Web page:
Immigration into the “land of opportunity” was everything but a smooth, trouble-free journey for those escaping the terror, poverty and political persecution in their crumbling countries. The wave of immigrants was at its peak during the breakouts of economic depressions (Document A). The new flow of immigration doubled the American population, especially in major cities. Chasing after the American Dream, many Europeans were attracted by the employment openings and new chances they could obtain in America. However, despite their life being better than before, these immigrants still faced many obstacles and cultural conflicts trying to fit in and thrive in American culture.
Immigration has been a part of many native-born American pasts. Whether first generation or fifth generation, most people in the United States have ties to immigration. Immigration can provide a multitude of benefits to a country including: more diverse culture, new foods, more workers, and more academic scholars. Immigration can provide families, and individuals, the ability to take their aspirations and make them come true. However, with vast immigration comes great responsibility.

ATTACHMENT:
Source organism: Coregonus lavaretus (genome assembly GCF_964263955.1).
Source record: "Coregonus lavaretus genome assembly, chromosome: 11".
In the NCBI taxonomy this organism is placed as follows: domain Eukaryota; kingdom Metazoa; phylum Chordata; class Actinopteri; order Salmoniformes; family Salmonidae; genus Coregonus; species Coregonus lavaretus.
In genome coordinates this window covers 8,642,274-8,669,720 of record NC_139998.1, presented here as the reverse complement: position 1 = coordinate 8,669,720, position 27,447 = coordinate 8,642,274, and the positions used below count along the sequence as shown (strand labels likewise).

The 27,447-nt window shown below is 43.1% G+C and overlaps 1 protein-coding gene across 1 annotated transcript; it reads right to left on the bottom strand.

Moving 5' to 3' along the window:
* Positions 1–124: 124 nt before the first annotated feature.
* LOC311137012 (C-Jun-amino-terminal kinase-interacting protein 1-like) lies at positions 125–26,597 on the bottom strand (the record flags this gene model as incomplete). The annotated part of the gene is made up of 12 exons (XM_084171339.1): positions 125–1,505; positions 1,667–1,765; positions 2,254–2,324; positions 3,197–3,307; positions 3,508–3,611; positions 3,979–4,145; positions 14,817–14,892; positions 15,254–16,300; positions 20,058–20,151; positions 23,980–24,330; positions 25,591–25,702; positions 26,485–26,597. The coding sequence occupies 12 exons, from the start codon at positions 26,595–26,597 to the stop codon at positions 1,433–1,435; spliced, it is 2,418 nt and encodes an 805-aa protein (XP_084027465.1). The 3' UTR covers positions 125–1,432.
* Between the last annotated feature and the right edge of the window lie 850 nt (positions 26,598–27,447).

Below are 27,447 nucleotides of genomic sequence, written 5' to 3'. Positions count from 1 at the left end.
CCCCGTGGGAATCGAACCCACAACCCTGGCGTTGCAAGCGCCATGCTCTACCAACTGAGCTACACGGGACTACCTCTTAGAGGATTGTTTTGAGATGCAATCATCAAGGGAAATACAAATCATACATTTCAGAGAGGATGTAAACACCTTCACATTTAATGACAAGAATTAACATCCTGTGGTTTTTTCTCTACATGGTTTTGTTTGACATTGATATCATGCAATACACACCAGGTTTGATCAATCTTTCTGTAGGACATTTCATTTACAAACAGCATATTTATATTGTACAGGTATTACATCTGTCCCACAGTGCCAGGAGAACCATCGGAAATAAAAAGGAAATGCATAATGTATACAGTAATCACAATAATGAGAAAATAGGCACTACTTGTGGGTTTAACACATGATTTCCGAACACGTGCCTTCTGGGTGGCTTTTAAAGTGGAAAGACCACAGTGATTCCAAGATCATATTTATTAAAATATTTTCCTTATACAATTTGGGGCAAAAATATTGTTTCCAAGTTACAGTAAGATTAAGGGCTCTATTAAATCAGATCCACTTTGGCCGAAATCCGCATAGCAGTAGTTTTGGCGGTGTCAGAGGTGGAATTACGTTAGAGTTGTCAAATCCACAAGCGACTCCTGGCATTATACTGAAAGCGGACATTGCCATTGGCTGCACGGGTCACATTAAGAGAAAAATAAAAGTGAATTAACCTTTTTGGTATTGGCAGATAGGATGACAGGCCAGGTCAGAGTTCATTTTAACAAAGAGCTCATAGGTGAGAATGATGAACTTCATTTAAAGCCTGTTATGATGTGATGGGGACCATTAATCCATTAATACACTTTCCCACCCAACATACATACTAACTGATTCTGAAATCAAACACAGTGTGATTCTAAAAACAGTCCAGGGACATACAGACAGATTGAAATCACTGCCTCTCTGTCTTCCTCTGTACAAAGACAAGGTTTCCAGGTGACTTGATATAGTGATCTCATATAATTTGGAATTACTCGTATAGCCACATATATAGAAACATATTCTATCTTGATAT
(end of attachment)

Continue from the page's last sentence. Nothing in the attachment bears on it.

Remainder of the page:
Money could be the most important thing that makes a nation really powerful and the US is an excellent example of how important is to have a good economy. Like Americans and other legal people, undocumented people help to hold and increase the U.S. economy in a positive way.  Cesar Maximiliano Estrada, Senior Managing Director and Head of Private Equity, in his article “How Immigrants Positively Affect the Business Community and the U.S. Economy” explains that immigrants have always been vital to the U.S. economy. In 2013, for example, immigrants added $1.6 trillion to total U.S. gross domestic product, or GDP. Economists have found that immigrants complement native-born workers and increase the standard of living for all Americans.